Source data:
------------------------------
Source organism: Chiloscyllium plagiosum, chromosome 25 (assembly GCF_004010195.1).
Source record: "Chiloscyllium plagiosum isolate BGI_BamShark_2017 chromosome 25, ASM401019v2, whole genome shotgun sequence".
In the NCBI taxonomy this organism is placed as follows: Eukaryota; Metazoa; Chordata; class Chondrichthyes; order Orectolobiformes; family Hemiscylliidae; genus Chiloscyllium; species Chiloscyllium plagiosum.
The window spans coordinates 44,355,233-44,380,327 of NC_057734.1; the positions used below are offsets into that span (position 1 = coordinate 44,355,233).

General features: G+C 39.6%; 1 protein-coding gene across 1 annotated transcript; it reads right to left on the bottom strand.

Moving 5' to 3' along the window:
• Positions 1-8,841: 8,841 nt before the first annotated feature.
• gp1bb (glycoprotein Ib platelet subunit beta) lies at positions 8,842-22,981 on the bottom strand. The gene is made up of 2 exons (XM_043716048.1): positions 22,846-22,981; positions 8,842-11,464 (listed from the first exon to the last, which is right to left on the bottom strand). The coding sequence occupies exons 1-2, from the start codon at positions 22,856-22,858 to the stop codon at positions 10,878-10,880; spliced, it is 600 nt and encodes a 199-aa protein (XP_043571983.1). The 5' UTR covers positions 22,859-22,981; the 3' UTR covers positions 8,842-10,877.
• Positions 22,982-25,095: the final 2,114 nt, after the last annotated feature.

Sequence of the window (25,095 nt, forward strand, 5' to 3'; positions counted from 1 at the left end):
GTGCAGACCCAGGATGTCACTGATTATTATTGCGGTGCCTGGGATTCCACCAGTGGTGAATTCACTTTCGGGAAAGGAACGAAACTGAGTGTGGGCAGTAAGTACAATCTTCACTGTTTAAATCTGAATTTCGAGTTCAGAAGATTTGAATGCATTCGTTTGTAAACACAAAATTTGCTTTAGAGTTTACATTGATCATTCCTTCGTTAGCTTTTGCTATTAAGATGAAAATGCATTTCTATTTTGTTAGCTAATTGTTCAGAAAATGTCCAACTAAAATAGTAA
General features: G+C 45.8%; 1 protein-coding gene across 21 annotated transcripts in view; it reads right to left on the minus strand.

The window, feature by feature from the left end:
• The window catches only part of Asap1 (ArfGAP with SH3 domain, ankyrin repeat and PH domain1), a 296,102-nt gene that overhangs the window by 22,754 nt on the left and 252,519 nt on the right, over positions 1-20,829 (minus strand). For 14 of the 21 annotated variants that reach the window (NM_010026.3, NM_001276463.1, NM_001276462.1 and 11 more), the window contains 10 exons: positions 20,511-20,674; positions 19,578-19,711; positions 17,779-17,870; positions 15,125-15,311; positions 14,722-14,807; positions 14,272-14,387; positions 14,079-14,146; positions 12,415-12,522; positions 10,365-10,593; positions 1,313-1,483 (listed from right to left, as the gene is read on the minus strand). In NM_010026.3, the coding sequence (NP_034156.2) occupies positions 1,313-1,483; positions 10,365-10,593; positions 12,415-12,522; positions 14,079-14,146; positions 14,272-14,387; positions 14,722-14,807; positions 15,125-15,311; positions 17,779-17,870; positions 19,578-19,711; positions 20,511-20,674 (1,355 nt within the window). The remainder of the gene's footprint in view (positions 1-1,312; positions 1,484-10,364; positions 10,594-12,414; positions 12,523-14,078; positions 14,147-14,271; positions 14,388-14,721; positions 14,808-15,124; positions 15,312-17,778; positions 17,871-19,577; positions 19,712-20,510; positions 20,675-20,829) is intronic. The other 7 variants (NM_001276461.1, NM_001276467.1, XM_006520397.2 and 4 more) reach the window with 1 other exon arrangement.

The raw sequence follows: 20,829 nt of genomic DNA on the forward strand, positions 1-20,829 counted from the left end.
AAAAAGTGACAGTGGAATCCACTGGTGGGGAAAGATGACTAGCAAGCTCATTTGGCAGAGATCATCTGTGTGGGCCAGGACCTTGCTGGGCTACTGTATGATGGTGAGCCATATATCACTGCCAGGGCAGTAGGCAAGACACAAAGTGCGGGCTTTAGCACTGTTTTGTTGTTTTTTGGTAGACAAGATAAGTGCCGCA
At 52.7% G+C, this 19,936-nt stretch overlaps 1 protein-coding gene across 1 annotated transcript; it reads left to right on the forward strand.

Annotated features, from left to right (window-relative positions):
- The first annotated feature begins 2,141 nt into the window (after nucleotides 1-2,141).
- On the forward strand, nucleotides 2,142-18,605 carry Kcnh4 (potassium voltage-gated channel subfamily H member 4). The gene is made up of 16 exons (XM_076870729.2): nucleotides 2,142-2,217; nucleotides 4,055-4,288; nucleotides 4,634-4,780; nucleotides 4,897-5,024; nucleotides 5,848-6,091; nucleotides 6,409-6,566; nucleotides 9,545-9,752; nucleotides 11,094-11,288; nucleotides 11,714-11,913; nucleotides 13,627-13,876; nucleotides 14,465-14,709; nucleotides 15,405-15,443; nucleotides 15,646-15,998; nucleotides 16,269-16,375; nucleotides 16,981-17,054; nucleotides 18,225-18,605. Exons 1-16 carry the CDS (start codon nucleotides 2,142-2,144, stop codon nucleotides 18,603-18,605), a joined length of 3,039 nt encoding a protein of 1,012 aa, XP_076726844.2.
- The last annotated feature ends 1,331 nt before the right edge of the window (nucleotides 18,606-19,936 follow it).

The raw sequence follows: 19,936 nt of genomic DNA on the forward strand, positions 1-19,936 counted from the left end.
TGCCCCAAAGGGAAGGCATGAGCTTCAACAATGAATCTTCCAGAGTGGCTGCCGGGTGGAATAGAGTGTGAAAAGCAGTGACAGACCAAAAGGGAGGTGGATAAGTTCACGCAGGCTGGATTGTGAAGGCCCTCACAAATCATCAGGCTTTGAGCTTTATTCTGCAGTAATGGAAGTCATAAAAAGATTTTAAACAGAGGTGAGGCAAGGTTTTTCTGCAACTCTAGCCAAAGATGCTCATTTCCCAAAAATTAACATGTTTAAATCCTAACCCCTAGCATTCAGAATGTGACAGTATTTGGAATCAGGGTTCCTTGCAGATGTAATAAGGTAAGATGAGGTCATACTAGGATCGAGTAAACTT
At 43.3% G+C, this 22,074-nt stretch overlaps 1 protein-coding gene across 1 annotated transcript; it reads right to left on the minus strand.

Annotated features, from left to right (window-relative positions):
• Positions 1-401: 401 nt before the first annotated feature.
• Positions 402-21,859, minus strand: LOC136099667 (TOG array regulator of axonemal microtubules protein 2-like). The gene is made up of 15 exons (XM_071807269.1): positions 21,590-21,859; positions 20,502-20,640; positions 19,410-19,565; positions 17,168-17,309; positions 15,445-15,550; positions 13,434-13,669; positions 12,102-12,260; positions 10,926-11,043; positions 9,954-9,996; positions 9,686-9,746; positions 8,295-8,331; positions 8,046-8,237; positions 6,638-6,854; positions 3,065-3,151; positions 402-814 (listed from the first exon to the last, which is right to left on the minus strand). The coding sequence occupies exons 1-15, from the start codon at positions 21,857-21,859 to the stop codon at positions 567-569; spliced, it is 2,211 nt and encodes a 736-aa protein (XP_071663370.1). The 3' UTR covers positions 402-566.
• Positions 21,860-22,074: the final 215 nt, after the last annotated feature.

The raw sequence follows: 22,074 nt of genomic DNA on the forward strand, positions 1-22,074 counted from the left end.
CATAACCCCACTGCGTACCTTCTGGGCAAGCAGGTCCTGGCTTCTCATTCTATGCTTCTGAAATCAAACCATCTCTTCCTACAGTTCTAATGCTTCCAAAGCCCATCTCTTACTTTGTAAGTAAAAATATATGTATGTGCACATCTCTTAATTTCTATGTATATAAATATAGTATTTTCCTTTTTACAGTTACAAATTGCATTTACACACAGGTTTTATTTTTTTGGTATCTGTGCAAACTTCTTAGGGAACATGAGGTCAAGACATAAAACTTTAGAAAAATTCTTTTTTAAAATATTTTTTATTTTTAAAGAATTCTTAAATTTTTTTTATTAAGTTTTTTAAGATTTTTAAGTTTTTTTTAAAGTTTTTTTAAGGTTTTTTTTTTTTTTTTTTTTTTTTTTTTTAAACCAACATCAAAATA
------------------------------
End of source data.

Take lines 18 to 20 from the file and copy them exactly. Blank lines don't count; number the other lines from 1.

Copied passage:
Annotated features, from left to right (window-relative positions):
- The first annotated feature begins 2,141 nt into the window (after nucleotides 1-2,141).
- On the forward strand, nucleotides 2,142-18,605 carry Kcnh4 (potassium voltage-gated channel subfamily H member 4). The gene is made up of 16 exons (XM_076870729.2): nucleotides 2,142-2,217; nucleotides 4,055-4,288; nucleotides 4,634-4,780; nucleotides 4,897-5,024; nucleotides 5,848-6,091; nucleotides 6,409-6,566; nucleotides 9,545-9,752; nucleotides 11,094-11,288; nucleotides 11,714-11,913; nucleotides 13,627-13,876; nucleotides 14,465-14,709; nucleotides 15,405-15,443; nucleotides 15,646-15,998; nucleotides 16,269-16,375; nucleotides 16,981-17,054; nucleotides 18,225-18,605. Exons 1-16 carry the CDS (start codon nucleotides 2,142-2,144, stop codon nucleotides 18,603-18,605), a joined length of 3,039 nt encoding a protein of 1,012 aa, XP_076726844.2.